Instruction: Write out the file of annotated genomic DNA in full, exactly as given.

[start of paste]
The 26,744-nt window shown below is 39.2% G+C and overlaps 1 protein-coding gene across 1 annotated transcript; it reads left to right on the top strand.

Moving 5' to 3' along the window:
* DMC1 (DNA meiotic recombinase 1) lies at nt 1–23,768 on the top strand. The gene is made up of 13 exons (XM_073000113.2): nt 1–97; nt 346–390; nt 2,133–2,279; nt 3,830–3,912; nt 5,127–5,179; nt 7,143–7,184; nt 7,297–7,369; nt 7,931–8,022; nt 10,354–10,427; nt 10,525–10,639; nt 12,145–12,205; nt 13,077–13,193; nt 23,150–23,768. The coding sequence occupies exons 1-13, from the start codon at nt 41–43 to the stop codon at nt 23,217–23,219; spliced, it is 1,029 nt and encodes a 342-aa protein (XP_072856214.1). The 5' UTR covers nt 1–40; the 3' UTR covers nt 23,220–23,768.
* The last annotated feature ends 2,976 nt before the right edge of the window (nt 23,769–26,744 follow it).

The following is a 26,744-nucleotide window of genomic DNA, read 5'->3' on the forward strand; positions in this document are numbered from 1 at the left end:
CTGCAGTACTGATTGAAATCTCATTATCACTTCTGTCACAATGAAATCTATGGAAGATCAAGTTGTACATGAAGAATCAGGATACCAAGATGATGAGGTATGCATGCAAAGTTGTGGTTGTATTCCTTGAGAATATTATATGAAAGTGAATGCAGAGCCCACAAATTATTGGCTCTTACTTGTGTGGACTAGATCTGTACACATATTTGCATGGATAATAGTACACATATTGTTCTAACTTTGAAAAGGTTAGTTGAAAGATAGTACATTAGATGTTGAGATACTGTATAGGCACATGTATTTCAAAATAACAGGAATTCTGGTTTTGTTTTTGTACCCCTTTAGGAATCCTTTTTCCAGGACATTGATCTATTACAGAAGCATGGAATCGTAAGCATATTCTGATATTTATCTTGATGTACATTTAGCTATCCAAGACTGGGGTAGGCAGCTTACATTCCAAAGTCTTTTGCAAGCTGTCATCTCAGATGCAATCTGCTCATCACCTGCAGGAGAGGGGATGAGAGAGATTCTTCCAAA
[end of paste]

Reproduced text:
The 26,744-nt window shown below is 39.2% G+C and overlaps 1 protein-coding gene across 1 annotated transcript; it reads left to right on the top strand.

Moving 5' to 3' along the window:
* DMC1 (DNA meiotic recombinase 1) lies at nt 1–23,768 on the top strand. The gene is made up of 13 exons (XM_073000113.2): nt 1–97; nt 346–390; nt 2,133–2,279; nt 3,830–3,912; nt 5,127–5,179; nt 7,143–7,184; nt 7,297–7,369; nt 7,931–8,022; nt 10,354–10,427; nt 10,525–10,639; nt 12,145–12,205; nt 13,077–13,193; nt 23,150–23,768. The coding sequence occupies exons 1-13, from the start codon at nt 41–43 to the stop codon at nt 23,217–23,219; spliced, it is 1,029 nt and encodes a 342-aa protein (XP_072856214.1). The 5' UTR covers nt 1–40; the 3' UTR covers nt 23,220–23,768.
* The last annotated feature ends 2,976 nt before the right edge of the window (nt 23,769–26,744 follow it).

The following is a 26,744-nucleotide window of genomic DNA, read 5'->3' on the forward strand; positions in this document are numbered from 1 at the left end:
CTGCAGTACTGATTGAAATCTCATTATCACTTCTGTCACAATGAAATCTATGGAAGATCAAGTTGTACATGAAGAATCAGGATACCAAGATGATGAGGTATGCATGCAAAGTTGTGGTTGTATTCCTTGAGAATATTATATGAAAGTGAATGCAGAGCCCACAAATTATTGGCTCTTACTTGTGTGGACTAGATCTGTACACATATTTGCATGGATAATAGTACACATATTGTTCTAACTTTGAAAAGGTTAGTTGAAAGATAGTACATTAGATGTTGAGATACTGTATAGGCACATGTATTTCAAAATAACAGGAATTCTGGTTTTGTTTTTGTACCCCTTTAGGAATCCTTTTTCCAGGACATTGATCTATTACAGAAGCATGGAATCGTAAGCATATTCTGATATTTATCTTGATGTACATTTAGCTATCCAAGACTGGGGTAGGCAGCTTACATTCCAAAGTCTTTTGCAAGCTGTCATCTCAGATGCAATCTGCTCATCACCTGCAGGAGAGGGGATGAGAGAGATTCTTCCAAA